IDEAS home Printed from https://ideas.repec.org/a/eee/poleco/v56y2019icp27-38.html
   My bibliography  Save this article

Positional concern and low demand for redistribution of the poor

Author

Listed:
  • Kim, Duk Gyoo

Abstract

The two observations that (1) some low-income citizens demand low redistribution and (2) as income inequality becomes more severe a larger proportion of citizens make less demand for redistribution (Kelly and Enns (2010)) are counter-intuitive because people oppose redistribution that could be beneficial to them. Understanding the main driving factor that leads to the economic conservatism of the poor is crucial: it guides how policymakers should design redistribution. I show that positional concern can be one of these main factors. When citizens care about their relative position on consumption and their labor productivity is slightly perturbed when a new tax policy is implemented, only middle-income citizens may vote for redistribution. Compared with the prospect of upward mobility hypothesis, I provide a testable prediction for the relationship between economic inequality and the economic conservatism of the poor. If positional concern is the main driving factor, policymakers should focus on increasing the low-income citizens’ standard of living to the middle class; and if the prospect of upward mobility is the main factor then they should focus on minimizing income gaps.

Suggested Citation

  • Kim, Duk Gyoo, 2019. "Positional concern and low demand for redistribution of the poor," European Journal of Political Economy, Elsevier, vol. 56(C), pages 27-38.
  • Handle: RePEc:eee:poleco:v:56:y:2019:i:c:p:27-38
    DOI: 10.1016/j.ejpoleco.2018.06.004
    as

    Download full text from publisher

    File URL: http://www.sciencedirect.com/science/article/pii/S0176268018300880
    Download Restriction: Full text for ScienceDirect subscribers only
    ---><---

    As the access to this document is restricted, you may want to search for a different version of it.

    References listed on IDEAS

    as
    1. Lazear, Edward P & Rosen, Sherwin, 1981. "Rank-Order Tournaments as Optimum Labor Contracts," Journal of Political Economy, University of Chicago Press, vol. 89(5), pages 841-864, October.
    2. Assar Lindbeck & Jörgen Weibull, 1987. "Balanced-budget redistribution as the outcome of political competition," Public Choice, Springer, vol. 52(3), pages 273-297, January.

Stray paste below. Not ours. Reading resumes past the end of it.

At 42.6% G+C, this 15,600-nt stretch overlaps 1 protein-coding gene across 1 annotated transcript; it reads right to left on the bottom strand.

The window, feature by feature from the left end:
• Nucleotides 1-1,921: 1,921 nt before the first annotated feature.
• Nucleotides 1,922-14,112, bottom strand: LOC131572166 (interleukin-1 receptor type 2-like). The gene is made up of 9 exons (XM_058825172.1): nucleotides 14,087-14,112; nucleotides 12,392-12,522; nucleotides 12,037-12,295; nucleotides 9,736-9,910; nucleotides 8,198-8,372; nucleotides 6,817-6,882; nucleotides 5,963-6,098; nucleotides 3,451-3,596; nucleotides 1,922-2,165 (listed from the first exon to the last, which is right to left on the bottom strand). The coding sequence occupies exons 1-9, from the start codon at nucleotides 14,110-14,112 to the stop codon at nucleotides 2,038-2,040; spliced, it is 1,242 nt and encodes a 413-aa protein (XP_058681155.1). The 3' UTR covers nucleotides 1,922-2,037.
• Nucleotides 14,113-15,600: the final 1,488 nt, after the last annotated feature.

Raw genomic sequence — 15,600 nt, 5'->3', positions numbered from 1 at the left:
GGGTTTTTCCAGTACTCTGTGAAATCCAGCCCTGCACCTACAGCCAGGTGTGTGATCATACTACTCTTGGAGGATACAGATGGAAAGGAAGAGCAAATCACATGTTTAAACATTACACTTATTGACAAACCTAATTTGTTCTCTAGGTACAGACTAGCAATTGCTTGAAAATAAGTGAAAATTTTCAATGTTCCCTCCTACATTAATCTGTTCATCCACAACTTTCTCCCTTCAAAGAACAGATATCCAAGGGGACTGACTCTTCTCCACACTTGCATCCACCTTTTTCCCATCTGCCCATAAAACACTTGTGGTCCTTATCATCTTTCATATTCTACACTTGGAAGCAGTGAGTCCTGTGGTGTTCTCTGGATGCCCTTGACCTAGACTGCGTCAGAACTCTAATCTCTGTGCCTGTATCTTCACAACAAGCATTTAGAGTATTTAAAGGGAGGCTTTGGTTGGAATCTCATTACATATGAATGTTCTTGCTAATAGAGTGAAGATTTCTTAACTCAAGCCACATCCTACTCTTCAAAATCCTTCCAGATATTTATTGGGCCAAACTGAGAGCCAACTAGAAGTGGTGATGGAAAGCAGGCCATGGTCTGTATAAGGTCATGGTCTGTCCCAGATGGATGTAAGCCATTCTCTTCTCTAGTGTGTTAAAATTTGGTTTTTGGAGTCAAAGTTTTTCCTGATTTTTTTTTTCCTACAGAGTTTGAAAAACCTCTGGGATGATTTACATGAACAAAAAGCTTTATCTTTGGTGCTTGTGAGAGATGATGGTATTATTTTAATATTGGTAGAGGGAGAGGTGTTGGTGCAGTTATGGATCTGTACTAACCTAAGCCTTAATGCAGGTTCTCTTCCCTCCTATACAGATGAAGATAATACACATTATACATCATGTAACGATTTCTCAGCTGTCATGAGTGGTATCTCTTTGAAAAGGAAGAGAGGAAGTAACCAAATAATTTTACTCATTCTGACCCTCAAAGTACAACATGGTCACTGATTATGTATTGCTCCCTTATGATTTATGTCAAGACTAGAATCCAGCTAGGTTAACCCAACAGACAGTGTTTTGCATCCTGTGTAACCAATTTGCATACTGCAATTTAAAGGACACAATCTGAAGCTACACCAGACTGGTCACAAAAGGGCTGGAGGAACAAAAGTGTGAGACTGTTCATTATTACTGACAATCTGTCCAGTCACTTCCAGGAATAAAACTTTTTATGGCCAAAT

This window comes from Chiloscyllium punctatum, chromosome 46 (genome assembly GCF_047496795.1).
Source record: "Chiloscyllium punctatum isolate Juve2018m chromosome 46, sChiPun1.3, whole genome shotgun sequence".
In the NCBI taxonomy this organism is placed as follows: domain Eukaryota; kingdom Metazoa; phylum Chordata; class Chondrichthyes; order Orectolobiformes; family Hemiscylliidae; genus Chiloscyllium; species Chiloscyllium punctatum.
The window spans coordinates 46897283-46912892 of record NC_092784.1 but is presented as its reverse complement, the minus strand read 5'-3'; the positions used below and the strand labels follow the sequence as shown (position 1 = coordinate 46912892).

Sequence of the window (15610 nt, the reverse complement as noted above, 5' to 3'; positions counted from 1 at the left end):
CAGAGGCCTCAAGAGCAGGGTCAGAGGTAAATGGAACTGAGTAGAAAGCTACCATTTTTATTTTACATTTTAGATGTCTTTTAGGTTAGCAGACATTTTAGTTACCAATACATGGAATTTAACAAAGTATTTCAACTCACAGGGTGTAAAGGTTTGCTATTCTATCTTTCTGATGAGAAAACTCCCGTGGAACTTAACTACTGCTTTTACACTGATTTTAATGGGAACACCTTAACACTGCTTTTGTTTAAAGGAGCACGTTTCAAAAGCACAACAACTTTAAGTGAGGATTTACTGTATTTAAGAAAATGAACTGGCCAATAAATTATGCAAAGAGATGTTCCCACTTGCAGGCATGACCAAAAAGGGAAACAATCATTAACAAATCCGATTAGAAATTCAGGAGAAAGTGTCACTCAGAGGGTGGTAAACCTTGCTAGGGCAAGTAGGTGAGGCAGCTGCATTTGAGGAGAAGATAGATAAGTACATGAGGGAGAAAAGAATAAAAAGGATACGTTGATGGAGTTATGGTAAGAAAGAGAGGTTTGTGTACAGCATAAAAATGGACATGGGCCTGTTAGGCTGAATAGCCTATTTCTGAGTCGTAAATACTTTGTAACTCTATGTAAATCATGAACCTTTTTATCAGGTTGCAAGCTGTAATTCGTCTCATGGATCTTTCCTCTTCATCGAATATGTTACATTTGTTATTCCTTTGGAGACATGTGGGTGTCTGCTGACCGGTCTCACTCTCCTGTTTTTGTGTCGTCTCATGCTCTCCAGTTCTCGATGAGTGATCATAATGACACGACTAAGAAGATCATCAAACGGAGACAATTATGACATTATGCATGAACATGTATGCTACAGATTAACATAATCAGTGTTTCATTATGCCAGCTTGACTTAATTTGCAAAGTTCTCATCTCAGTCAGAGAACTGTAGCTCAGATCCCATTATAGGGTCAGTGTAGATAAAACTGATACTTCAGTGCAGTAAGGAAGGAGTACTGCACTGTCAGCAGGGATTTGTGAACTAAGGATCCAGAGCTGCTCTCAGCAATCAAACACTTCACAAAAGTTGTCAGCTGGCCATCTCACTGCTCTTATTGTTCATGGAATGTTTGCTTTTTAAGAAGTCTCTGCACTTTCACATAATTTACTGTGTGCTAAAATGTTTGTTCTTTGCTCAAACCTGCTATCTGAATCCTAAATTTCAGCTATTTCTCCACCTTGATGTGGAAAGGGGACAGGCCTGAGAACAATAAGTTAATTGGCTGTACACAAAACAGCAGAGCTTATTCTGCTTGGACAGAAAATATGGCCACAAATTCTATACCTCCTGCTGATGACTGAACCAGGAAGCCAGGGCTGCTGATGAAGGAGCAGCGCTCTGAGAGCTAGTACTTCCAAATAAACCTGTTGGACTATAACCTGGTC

3. Baron, David P. & Ferejohn, John A., 1989. "Bargaining in Legislatures," American Political Science Review, Cambridge University Press, vol. 83(4), pages 1181-1206, December.
    4. Agranov, Marina & Palfrey, Thomas R., 2015. "Equilibrium tax rates and income redistribution: A laboratory study," Journal of Public Economics, Elsevier, vol. 130(C), pages 45-58.
    5. Roland Benabou & Efe A. Ok, 2001. "Social Mobility and the Demand for Redistribution: The Poum Hypothesis," The Quarterly Journal of Economics, Oxford University Press, vol. 116(2), pages 447-487.
    6. David Gill & Zdenka Kissová & Jaesun Lee & Victoria Prowse, 2019. "First-Place Loving and Last-Place Loathing: How Rank in the Distribution of Performance Affects Effort Provision," Management Science, INFORMS, vol. 65(2), pages 494-507, February.
    7. Dan Kovenock & Michael R. Baye & Casper G. de Vries, 1996. "The all-pay auction with complete information (*)," Economic Theory, Springer;Society for the Advancement of Economic Theory (SAET), vol. 8(2), pages 291-305.
    8. Erzo F. P. Luttmer, 2005. "Neighbors as Negatives: Relative Earnings and Well-Being," The Quarterly Journal of Economics, Oxford University Press, vol. 120(3), pages 963-1002.
    9. Frank, Robert H., 2008. "Should public policy respond to positional externalities?," Journal of Public Economics, Elsevier, vol. 92(8-9), pages 1777-1786, August.
    10. repec:hrv:faseco:30750027 is not listed on IDEAS
    11. John Ledyard, 1984. "The pure theory of large two-candidate elections," Public Choice, Springer, vol. 44(1), pages 7-41, January.
    12. Ireland, Norman J., 1994. "On limiting the market for status signals," Journal of Public Economics, Elsevier, vol. 53(1), pages 91-110, January.
    13. Cruces, Guillermo & Perez-Truglia, Ricardo & Tetaz, Martin, 2013. "Biased perceptions of income distribution and preferences for redistribution: Evidence from a survey experiment," Journal of Public Economics, Elsevier, vol. 98(C), pages 100-112.
    14. Andrew E. Clark & Paul Frijters & Michael A. Shields, 2008. "Relative Income, Happiness, and Utility: An Explanation for the Easterlin Paradox and Other Puzzles," Journal of Economic Literature, American Economic Association, vol. 46(1), pages 95-144, March.